Evanston news delivered free to your inbox!
At a dedication ceremony held Wednesday morning, Oakton Community College administrators, professors and students celebrated the grand opening of the PharmaCann Cannabis Cultivation Lab at the college’s Des Plaines campus.
Funded by a $600,000 donation to Oakton from PharmaCann, a nationwide cannabis company that produces both medical and recreational marijuana products, the 2,900-square-foot lab features three grow rooms and technology for controlling temperature, irrigation and lighting throughout the facility. Designed to educate students about the growth process of the marijuana plant and the production of different cannabis products, school officials say the lab is the first fully equipped cannabis cultivation facility on a college campus in the state of Illinois.
“It is incredible to see this beautiful new facility operational just a bit more than a year after the PharmaCann donation was announced,” said Oakton President Joianne Smith. “The cannabis industry represents a unique opportunity for students interested in agriculture, science, health care, retailing and nearly everything in between.”
In 2019, Oakton developed a curriculum aimed at training students interested in pursuing a career in the medical cannabis field. So far, more than 550 students have enrolled in cannabis education programs at Oakton, and program participants have already earned nearly 150 academic credentials for cannabis industry training, according to school figures.
Now, with the cultivation lab available as an additional resource for students and faculty, Oakton has launched a cannabis cultivation certificate program as well.
Students in the program will learn the basics of each step involved in the agricultural production of cannabis, and scholarships available through PharmaCann’s donation will also offer free tuition for social equity applicants, including students of color, anyone negatively impacted by cannabis laws and domestic violence victims.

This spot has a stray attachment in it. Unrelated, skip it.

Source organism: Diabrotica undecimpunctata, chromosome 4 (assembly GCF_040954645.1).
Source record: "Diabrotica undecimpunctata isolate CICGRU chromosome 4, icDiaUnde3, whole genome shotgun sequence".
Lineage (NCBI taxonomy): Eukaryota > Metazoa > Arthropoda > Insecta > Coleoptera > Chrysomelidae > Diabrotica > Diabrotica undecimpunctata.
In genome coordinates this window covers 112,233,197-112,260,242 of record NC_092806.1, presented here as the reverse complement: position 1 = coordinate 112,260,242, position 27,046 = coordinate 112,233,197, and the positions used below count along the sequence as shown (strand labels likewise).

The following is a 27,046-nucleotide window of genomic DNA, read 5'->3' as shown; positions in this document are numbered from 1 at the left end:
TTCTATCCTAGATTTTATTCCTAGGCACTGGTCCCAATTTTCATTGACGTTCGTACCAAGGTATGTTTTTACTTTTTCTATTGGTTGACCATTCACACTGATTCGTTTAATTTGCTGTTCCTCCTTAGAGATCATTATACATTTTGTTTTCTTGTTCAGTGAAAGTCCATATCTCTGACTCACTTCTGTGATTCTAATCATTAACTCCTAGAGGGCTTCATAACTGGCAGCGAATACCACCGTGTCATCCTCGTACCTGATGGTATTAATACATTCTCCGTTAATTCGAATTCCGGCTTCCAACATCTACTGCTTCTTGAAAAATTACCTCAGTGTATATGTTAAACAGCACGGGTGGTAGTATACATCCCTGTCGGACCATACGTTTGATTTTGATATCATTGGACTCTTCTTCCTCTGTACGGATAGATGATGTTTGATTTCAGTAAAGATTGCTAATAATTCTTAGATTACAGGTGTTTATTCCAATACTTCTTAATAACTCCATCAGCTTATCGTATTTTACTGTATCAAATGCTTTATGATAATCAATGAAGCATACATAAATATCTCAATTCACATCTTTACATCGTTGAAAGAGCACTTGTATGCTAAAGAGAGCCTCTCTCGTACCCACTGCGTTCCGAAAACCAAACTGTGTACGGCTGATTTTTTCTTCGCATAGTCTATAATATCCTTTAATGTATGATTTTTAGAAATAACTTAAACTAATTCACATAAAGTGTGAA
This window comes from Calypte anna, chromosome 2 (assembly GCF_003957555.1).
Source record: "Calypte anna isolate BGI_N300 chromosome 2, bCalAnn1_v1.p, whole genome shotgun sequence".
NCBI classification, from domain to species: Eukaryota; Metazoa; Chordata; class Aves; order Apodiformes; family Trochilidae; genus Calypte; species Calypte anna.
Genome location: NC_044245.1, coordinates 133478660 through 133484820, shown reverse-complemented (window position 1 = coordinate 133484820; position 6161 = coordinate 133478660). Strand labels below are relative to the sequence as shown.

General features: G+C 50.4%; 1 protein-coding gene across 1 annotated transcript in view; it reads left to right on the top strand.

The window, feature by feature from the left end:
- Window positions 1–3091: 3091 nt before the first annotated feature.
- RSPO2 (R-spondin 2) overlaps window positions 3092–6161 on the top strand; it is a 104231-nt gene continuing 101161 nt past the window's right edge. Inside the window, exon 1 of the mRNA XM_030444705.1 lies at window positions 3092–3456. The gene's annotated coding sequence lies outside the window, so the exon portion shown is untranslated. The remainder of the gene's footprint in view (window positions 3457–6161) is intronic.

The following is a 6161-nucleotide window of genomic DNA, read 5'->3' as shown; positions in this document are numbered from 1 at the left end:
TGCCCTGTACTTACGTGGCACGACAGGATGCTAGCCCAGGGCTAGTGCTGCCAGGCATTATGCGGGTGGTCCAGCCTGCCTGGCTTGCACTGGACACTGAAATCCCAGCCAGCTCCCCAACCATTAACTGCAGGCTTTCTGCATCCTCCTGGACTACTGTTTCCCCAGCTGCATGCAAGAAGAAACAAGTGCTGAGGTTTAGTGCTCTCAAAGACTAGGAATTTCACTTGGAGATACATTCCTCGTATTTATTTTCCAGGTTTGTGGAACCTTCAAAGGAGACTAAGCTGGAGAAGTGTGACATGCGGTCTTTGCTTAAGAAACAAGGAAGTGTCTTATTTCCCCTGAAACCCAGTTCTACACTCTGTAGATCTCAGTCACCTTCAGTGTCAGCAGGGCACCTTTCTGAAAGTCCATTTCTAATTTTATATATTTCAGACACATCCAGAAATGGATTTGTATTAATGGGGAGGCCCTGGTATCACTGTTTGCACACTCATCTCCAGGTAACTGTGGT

“Education is one of the foundational pillars of social equity,” said Brittany Williams, Vice President of Social Equity, Diversity & Inclusion for PharmaCann. “It is through education that we can begin to restore access to opportunities that have been stripped from disadvantaged communities.”
But even though the state of Illinois legalized the recreational use of marijuana in 2020, the cultivation, use and distribution of THC, the psychoactive compound typically found in cannabis, remains prohibited both at the federal level and on most college campuses. As a result, the Oakton cultivation lab exclusively features marijuana plants that produce CBD, the non-psychoactive ingredient in cannabis intended to treat anxiety, muscle soreness and other mental and physical ailments.
When the state officially authorized adult-use marijuana, Gov. J.B. Pritzker hailed the Illinois legalization effort as the most equitable in the nation, but many Black and Brown entrepreneurs who won a dispensary license through the state’s lottery process have yet to open their businesses due to COVID-19 delays and a legal battle over the licensing system. That situation has put a strain on the legal industry where the current number of dispensaries cannot meet the blossoming demand for cannabis products, according to officials with the National Cannabis Industry Association.
But PharmaCann and Oakton leaders are hoping that programs like the cultivation lab will help improve the landscape for local production and distribution. George Hickman, a professor of cannabis botany at Oakton, explained after Wednesday’s ceremony that beyond the cultivation of cannabis plants, students are also learning how to use the lab’s technology to maximize energy conservation and environmental efficiency.
Growing cannabis requires carbon dioxide, fertilizer, water and artificial light, so paying constant attention to energy usage is a must, according to Hickman. But compared to other crops grown on farms outdoors, cultivators can produce almost endless variations of cannabis thanks to a controlled, indoor environment, Hickman said. Manipulating the type of soil or the level of carbon dioxide, for example, can produce a different outcome for the plants, so experimentation plays a big factor in cannabis growth.
And at Wednesday’s ceremony, PharmaCann Senior Vice President of Public and Regulatory Affairs Jeremy Unruh complimented Oakton administrators and professors like Hickman for their cannabis education curriculum.
“We made this decision to make our commitment to Oakton Community College because you made it easy for us,” Unruh said. “Your plans were so much more fully developed than any of the other schools that reached out to us at that time that this decision was a no-brainer for us.”